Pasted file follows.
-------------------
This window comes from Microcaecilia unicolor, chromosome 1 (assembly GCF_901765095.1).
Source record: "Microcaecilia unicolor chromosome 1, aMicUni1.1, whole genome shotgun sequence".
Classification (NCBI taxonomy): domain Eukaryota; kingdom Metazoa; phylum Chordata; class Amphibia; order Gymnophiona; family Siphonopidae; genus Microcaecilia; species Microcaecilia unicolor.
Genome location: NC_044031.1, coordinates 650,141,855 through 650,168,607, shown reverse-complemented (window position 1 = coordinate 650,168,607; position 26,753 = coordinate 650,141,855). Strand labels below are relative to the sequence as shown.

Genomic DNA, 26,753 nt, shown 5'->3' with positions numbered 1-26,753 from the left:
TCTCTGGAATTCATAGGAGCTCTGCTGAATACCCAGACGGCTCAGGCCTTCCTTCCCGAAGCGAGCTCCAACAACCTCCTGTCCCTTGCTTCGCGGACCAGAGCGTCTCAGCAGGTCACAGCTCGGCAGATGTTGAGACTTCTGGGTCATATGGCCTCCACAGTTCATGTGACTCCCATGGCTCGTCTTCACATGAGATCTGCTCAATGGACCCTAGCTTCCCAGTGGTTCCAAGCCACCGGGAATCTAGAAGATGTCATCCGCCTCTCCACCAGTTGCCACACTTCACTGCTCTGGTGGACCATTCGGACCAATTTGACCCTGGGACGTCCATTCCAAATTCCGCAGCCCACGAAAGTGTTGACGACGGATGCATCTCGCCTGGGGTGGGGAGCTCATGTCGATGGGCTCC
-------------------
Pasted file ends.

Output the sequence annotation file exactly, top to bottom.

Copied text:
This window comes from Microcaecilia unicolor, chromosome 1 (assembly GCF_901765095.1).
Source record: "Microcaecilia unicolor chromosome 1, aMicUni1.1, whole genome shotgun sequence".
Classification (NCBI taxonomy): domain Eukaryota; kingdom Metazoa; phylum Chordata; class Amphibia; order Gymnophiona; family Siphonopidae; genus Microcaecilia; species Microcaecilia unicolor.
Genome location: NC_044031.1, coordinates 650,141,855 through 650,168,607, shown reverse-complemented (window position 1 = coordinate 650,168,607; position 26,753 = coordinate 650,141,855). Strand labels below are relative to the sequence as shown.

Genomic DNA, 26,753 nt, shown 5'->3' with positions numbered 1-26,753 from the left:
TCTCTGGAATTCATAGGAGCTCTGCTGAATACCCAGACGGCTCAGGCCTTCCTTCCCGAAGCGAGCTCCAACAACCTCCTGTCCCTTGCTTCGCGGACCAGAGCGTCTCAGCAGGTCACAGCTCGGCAGATGTTGAGACTTCTGGGTCATATGGCCTCCACAGTTCATGTGACTCCCATGGCTCGTCTTCACATGAGATCTGCTCAATGGACCCTAGCTTCCCAGTGGTTCCAAGCCACCGGGAATCTAGAAGATGTCATCCGCCTCTCCACCAGTTGCCACACTTCACTGCTCTGGTGGACCATTCGGACCAATTTGACCCTGGGACGTCCATTCCAAATTCCGCAGCCCACGAAAGTGTTGACGACGGATGCATCTCGCCTGGGGTGGGGAGCTCATGTCGATGGGCTCC